On the first day, I wore a long-sleeve pink top cropped at the collarbone. I received many compliments, a few glares and even a free Venti gingerbread latte. On the second, I rocked a pink blouse with a high-waisted belt. Again, the same amount of well-wishes, questions and passing eye-rolls. These things were to be expected, as it isn’t necessarily the norm to see someone like me wearing things like these. I felt collected and confident in these modest outfits, seemingly convinced that the world around me could care less about the clothes someone wore. Most affirming was the response to my nails, which were almost always met with a cheerful grin, a high-five and a few words of encouragement.
What happened on the third day changed my perspective on humanity forever. I dressed myself as I normally would; band t-shirt, cardigan, plain Vans, etc. However, instead of black jeans, I complimented the outfit with a plain black skirt and matching set of tights. For me, this was a huge step in self-image. Years ago, I was barely confident enough to leave the house for school. These days, the opposite couldn’t be more true. As I set off about my day, the absolute worst in people came out in a full-force flurry of expletives and discomfort. I was ridiculed in whispers. I was mocked in glances. I was obnoxiously and filthily cat-called by a construction crew who, from behind, couldn’t tell that I was a man. Stopping by a bathroom before a lecture, a frat-bro went out of his way to shove me into the adjacent wall after eyeing me up and down on his way out. Expletives and names that might induce me to vomit were I to repeat them, were casually thrown in my direction with almost zero passing thought. By day’s end, I feared a full-on breakdown, unable to stand up for myself or what I believed in to maintain the integrity of the observer’s perspective. In a way, I had no right to feel that way, mostly because of the realization that this is the way that many have to live their lives. I fought back tears as every stare and ill-formed word engrained themselves in my sub-conscious.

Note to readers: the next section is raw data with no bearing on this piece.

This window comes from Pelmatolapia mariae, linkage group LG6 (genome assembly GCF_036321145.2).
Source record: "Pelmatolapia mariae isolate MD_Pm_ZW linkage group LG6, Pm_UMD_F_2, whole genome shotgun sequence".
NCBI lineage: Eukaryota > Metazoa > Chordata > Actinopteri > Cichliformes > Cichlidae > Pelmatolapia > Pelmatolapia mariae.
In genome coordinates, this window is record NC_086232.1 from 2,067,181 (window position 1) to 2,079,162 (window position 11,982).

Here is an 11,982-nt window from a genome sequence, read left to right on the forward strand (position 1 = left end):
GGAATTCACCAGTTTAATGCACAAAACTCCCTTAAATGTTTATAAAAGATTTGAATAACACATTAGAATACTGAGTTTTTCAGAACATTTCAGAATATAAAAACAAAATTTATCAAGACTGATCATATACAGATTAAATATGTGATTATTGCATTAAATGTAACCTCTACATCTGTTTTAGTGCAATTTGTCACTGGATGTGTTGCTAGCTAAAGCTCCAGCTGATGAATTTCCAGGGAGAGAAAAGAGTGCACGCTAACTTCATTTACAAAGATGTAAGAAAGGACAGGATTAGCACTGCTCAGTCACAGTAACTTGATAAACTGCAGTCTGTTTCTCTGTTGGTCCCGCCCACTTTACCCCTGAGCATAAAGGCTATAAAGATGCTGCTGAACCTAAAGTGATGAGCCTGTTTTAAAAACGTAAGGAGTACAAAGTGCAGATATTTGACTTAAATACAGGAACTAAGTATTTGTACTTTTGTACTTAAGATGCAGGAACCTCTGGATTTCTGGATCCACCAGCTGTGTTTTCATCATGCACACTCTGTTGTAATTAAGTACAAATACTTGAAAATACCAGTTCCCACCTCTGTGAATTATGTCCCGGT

Though I may not know you, I think that it’s important that we all come to understand why these things happen. In my book, cat-calling, shaming and harassment are among the worst actions we can engage in. As a heterosexual male, I will never truly know the fear that women may experience while walking home from work, going see a friend for lunch, or being sized-up in public based on their clothing. I will never truly know the gut-rot that a transgendered individual may feel while being eyed up and down at the store or in class, strangers seeming to think as if the clothing they see before them begs a legal invitation of ridicule. I will never truly know the plights of these people, but as an ally and a human being invested in true equality, it is now my obligation to stand up for them as if I did.